Discovery and communication of important marketing findings: Evidence and proposals
My review of empirical research on scientific publication led to the following conclusions. Three criteria are useful for identifying whether findings are important: replication, validity, and usefulness. A fourth criterion, surprise, applies in some situations. Based on these criteria, important findings resulting from academic research in marketing seem to be rare. To a large extent, this rarity is due to a reward system that is built around subjective peer review. Rather than using peer review as a secret screening process, using an open process likely will improve papers and inform readers. Researchers, journals, business schools, funding agencies, and professional organizations can all contribute to improving the process. For example, researchers should do directed research on papers that contribute to principles. Journals should invite papers that contribute to principles. Business school administrators should reward researchers who make important findings. Funding agencies should base decisions on researchers' prior success in making important findings, and professional organizations should maintain web sites that describe what is known about principles and what research is needed on principles.
(This abstract was borrowed from another version of this item.)
If you experience problems downloading a file, check if you have the proper application to view it first. In case of further problems read the IDEAS help page. Note that these files are not on the IDEAS site. Please be patient as the files may be large.
As the access to this document is restricted, you may want to look for a different version under "Related research" (further below) or search for a different version of it.
References listed on IDEAS
Please report citation or reference errors to , or , if you are the registered author of the cited work, log in to your RePEc Author Service profile, click on "citations" and make appropriate adjustments.:
- Dakin, Stephen & Armstrong, J. Scott, 1989.
"Predicting job performance: A comparison of expert opinion and research findings,"
International Journal of Forecasting,
Elsevier, vol. 5(2), pages 187-194.
- Stephen Dakin & JS Armstrong, 2004. "Predicting job performance: A comparison of expert opinion and research findings," General Economics and Teaching 0412005, EconWPA.
- Koehler, Jonathan J., 1993. "The Influence of Prior Beliefs on Scientific Judgments of Evidence Quality," Organizational Behavior and Human Decision Processes, Elsevier, vol. 56(1), pages 28-55, October.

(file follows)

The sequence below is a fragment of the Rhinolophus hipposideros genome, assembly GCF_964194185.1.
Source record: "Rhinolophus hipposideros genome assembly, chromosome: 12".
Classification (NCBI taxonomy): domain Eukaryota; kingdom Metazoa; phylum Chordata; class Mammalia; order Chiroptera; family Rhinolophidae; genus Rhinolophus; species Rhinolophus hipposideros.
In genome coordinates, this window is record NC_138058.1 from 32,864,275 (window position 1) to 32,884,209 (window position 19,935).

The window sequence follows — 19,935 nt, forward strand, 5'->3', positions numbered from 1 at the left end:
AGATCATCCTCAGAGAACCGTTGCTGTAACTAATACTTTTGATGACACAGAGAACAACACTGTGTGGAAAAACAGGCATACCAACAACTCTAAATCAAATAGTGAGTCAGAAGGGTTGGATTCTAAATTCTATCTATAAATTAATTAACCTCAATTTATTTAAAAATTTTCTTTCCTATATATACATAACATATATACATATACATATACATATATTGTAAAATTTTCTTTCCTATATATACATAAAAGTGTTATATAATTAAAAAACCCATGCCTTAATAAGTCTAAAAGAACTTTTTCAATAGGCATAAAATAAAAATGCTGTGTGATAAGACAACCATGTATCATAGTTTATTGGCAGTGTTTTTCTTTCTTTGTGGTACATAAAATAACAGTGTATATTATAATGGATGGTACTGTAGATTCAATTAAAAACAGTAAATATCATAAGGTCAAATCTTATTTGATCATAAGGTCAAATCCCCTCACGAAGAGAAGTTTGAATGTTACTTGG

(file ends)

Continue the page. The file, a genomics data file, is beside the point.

- Armstrong, J Scott, 1991. " Prediction of Consumer Behavior by Experts and Novices," Journal of Consumer Research, University of Chicago Press, vol. 18(2), pages 251-56, September.
- Laband, David N & Piette, Michael J, 1994. "Favoritism versus Search for Good Papers: Empirical Evidence Regarding the Behavior of Journal Editors," Journal of Political Economy, University of Chicago Press, vol. 102(1), pages 194-203, February.
- Fox, Kevin J & Milbourne, Ross, 1999. "What Determines Research Output of Academic Economists?," The Economic Record, The Economic Society of Australia, vol. 75(230), pages 256-67, September.
- Deirdre N. McCloskey & Stephen T. Ziliak, 1996. "The Standard Error of Regressions," Journal of Economic Literature, American Economic Association, vol. 34(1), pages 97-114, March.
- Hubbard, Raymond & Vetter, Daniel E., 1996. "An empirical comparison of published replication research in accounting, economics, finance, management, and marketing," Journal of Business Research, Elsevier, vol. 35(2), pages 153-164, February.
- Joshua S. Gans & George B. Shepherd, 1994. "How Are the Mighty Fallen: Rejected Classic Articles by Leading Economists," Journal of Economic Perspectives, American Economic Association, vol. 8(1), pages 165-179, Winter.
- Ian I. Mitroff, 1972. "The Myth of Objectivity OR Why Science Needs a New Psychology of Science," Management Science, INFORMS, vol. 18(10), pages B613-B618, June.
- Wells, William D, 1993. " Discovery-Oriented Consumer Research," Journal of Consumer Research, University of Chicago Press, vol. 19(4), pages 489-504, March.
When requesting a correction, please mention this item's handle: RePEc:eee:jbrese:v:56:y:2003:i:1:p:69-84. See general information about how to correct material in RePEc.
For technical questions regarding this item, or to correct its authors, title, abstract, bibliographic or download information, contact: (Zhang, Lei)
If you have authored this item and are not yet registered with RePEc, we encourage you to do it here. This allows to link your profile to this item. It also allows you to accept potential citations to this item that we are uncertain about.
If references are entirely missing, you can add them using this form.
If the full references list an item that is present in RePEc, but the system did not link to it, you can help with this form.
If you know of missing items citing this one, you can help us creating those links by adding the relevant references in the same way as above, for each refering item. If you are a registered author of this item, you may also want to check the "citations" tab in your profile, as there may be some citations waiting for confirmation.
Please note that corrections may take a couple of weeks to filter through the various RePEc services.